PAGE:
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Sorry, Tim Peck, but fracking is risky business

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Tim Peck, self-proclaimed objectivist, sent out a tweet today with a hefty accusation: 2015-05-27_1316

The article in question is titled “Asheville film screening warns about fracking threats,” by Asheville Citizen-Times writer Karen Chávez. To claim that an article is filled with lies is quite the assertion, in my opinion. After reading the article, I noticed a single comment had been posted. Turns out, Tim Peck decided to weigh in: 2015-05-27_1317

I wasn’t able to fit the entire comment into a single screenshot, here’s the last bit: 2015-05-27_1328

In particular, here’s the portion of his comment that stood out to me:

The truth is that water used in fracking is recycled for reuse, and fracking poses no danger to health and there is no long-term risk to underground water. The times where health was at risk were due to SURFACE spills at the well head. Surface spill accidents are becoming increasingly rare as new safety measures are applied.

Even with a superficial understanding of what fracking is and with at least a couple of news reports on the matter in mind, this comment should seem disingenuous and egregious to most people. I decided to look into it, to see if fracking indeed “poses no danger to health.” Right off the bat, a quick search gave me this story, rife with lax regulation: Waste Water from Oil Fracking Injected into Clean Aquifers. From the article:

“It’s inexcusable,” said Hollin Kretzmann, at the Center for Biological Diversity in San Francisco. “At (a) time when California is experiencing one of the worst droughts in history, we’re allowing oil companies to contaminate what could otherwise be very useful ground water resources for irrigation and for drinking. It’s possible these aquifers are now contaminated irreparably.”


According to state records, as many as 40 water supply wells, including domestic drinking wells, are located within one mile of a single well that’s been injecting into non-exempt aquifers.

That well is located in an area with several homes nearby, right in the middle of a citrus grove southeast of Bakersfield.


However, state officials tested 8 water supply wells within a one-mile radius of some of those wells.

Four water samples came back with higher than allowable levels of nitrate, arsenic, and thallium.

Here, in a report by ProPublica, they’ve rounded up some recent research and studies which emphasize the health-related impact and ramifications of fracking.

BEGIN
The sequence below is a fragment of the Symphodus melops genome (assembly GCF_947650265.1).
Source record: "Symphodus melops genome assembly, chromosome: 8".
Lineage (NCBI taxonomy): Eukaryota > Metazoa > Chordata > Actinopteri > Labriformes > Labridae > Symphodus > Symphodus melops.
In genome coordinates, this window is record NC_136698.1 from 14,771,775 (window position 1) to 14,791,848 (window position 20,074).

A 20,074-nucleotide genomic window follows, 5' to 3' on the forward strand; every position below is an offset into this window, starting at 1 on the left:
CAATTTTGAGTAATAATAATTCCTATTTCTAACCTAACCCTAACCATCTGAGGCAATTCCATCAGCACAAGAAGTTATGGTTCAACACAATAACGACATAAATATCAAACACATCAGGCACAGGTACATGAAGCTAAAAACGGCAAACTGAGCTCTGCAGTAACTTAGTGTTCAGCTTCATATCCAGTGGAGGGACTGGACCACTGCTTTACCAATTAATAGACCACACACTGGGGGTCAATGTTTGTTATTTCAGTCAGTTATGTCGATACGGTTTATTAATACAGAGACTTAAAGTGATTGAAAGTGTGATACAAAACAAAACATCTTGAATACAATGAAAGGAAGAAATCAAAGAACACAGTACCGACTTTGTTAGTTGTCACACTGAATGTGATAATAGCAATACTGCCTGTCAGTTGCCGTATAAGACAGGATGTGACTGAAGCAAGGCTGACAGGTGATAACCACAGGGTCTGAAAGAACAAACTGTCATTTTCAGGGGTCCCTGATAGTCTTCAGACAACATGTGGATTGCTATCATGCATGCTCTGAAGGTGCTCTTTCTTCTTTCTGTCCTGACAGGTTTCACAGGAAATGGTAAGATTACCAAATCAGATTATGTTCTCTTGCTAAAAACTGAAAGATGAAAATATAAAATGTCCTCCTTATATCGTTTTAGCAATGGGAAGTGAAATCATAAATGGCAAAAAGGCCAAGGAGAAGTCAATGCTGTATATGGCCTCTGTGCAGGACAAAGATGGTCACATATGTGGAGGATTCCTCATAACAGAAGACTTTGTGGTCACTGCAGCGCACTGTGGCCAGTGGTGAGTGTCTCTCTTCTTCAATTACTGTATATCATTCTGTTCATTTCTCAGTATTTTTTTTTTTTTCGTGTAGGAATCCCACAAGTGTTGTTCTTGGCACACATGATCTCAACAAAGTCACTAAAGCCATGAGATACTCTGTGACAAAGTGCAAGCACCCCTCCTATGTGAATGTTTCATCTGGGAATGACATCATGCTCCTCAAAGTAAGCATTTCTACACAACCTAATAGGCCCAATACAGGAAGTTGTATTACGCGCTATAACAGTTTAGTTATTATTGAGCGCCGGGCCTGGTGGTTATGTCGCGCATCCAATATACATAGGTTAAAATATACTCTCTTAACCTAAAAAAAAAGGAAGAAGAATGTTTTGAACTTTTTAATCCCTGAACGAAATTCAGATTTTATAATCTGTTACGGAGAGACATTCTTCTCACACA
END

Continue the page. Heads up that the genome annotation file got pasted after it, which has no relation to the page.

The Natural Resources Defense Council has a brief article on the current atmosphere in North Carolina regarding fracking, and they’ve got stories from other states about the dangers of it.

(Edit [8/4/2016]: The Natural Resources Defense Council links appear to be down or now direct to new pages, but here’s a fact sheet which sums up what the links originally pointed to)

In the peer-reviewed journal Public Health, there is an article titled “The implications of unconventional drilling for natural gas: a global public health concern.” The last sentence of the abstract is worth remembering: “It should not be concluded that an absence of data implies that no harm is being done.” It seems to me that this is what many are doing, Tim Peck included, when it comes to fracking. Because there may be data lacking and not many long-term studies exist (if any), it is assumed that, as the journal states, “no harm is being done.” It is clear, though, that public health is at risk and underground water is being contaminated.

Tim Peck, and people like him, are patently wrong when they claim that fracking is not dangerous. What is dangerous, however, is spreading false information. Yes, Tim, let’s play Count The Lies, and then let’s play Count The Grossly Misleading And False Claims. So much for being an objectivist.

Update: Tim Peck responded to me after I published this. Here’s what he said (you can see my posts embedded into his):



The disingenuous attitude continues… unless he truly doesn’t understand the glaring conflict between what I’ve sourced and the statements he’s made. Dozens — if not hundreds — of “accidents, anomalies, and anecdotes” caused by/during the fracking process is, apparently, “not fracking.” Alright then.


One thought on “Sorry, Tim Peck, but fracking is risky business

  1. Pingback: Objectivism’s Subjectivity | Open Journals

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